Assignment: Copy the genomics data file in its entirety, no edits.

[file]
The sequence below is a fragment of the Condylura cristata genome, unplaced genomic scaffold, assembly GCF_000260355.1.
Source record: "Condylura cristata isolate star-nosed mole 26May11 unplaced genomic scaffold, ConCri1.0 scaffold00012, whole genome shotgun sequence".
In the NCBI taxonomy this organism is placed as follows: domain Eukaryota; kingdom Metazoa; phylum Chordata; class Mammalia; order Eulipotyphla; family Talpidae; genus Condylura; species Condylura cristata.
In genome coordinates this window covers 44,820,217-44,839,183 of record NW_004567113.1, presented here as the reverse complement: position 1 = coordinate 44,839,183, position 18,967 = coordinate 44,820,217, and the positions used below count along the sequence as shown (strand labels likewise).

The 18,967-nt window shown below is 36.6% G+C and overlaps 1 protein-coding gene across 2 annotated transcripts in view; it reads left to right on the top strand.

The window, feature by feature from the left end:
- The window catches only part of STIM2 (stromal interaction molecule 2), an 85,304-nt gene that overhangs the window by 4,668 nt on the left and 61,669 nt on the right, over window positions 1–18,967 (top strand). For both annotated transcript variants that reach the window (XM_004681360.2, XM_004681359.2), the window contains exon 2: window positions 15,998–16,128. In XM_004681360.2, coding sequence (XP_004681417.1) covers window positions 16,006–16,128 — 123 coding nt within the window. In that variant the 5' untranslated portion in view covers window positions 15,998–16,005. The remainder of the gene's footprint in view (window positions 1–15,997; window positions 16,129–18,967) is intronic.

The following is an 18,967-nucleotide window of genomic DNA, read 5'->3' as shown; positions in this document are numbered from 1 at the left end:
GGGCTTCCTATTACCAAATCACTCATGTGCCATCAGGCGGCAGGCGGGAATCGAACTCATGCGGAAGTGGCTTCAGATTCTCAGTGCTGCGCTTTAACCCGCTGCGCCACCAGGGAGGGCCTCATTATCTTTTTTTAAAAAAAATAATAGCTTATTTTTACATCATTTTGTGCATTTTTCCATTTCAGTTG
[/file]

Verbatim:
The sequence below is a fragment of the Condylura cristata genome, unplaced genomic scaffold, assembly GCF_000260355.1.
Source record: "Condylura cristata isolate star-nosed mole 26May11 unplaced genomic scaffold, ConCri1.0 scaffold00012, whole genome shotgun sequence".
In the NCBI taxonomy this organism is placed as follows: domain Eukaryota; kingdom Metazoa; phylum Chordata; class Mammalia; order Eulipotyphla; family Talpidae; genus Condylura; species Condylura cristata.
In genome coordinates this window covers 44,820,217-44,839,183 of record NW_004567113.1, presented here as the reverse complement: position 1 = coordinate 44,839,183, position 18,967 = coordinate 44,820,217, and the positions used below count along the sequence as shown (strand labels likewise).

The 18,967-nt window shown below is 36.6% G+C and overlaps 1 protein-coding gene across 2 annotated transcripts in view; it reads left to right on the top strand.

The window, feature by feature from the left end:
- The window catches only part of STIM2 (stromal interaction molecule 2), an 85,304-nt gene that overhangs the window by 4,668 nt on the left and 61,669 nt on the right, over window positions 1–18,967 (top strand). For both annotated transcript variants that reach the window (XM_004681360.2, XM_004681359.2), the window contains exon 2: window positions 15,998–16,128. In XM_004681360.2, coding sequence (XP_004681417.1) covers window positions 16,006–16,128 — 123 coding nt within the window. In that variant the 5' untranslated portion in view covers window positions 15,998–16,005. The remainder of the gene's footprint in view (window positions 1–15,997; window positions 16,129–18,967) is intronic.

The following is an 18,967-nucleotide window of genomic DNA, read 5'->3' as shown; positions in this document are numbered from 1 at the left end:
GGGCTTCCTATTACCAAATCACTCATGTGCCATCAGGCGGCAGGCGGGAATCGAACTCATGCGGAAGTGGCTTCAGATTCTCAGTGCTGCGCTTTAACCCGCTGCGCCACCAGGGAGGGCCTCATTATCTTTTTTTAAAAAAAATAATAGCTTATTTTTACATCATTTTGTGCATTTTTCCATTTCAGTTG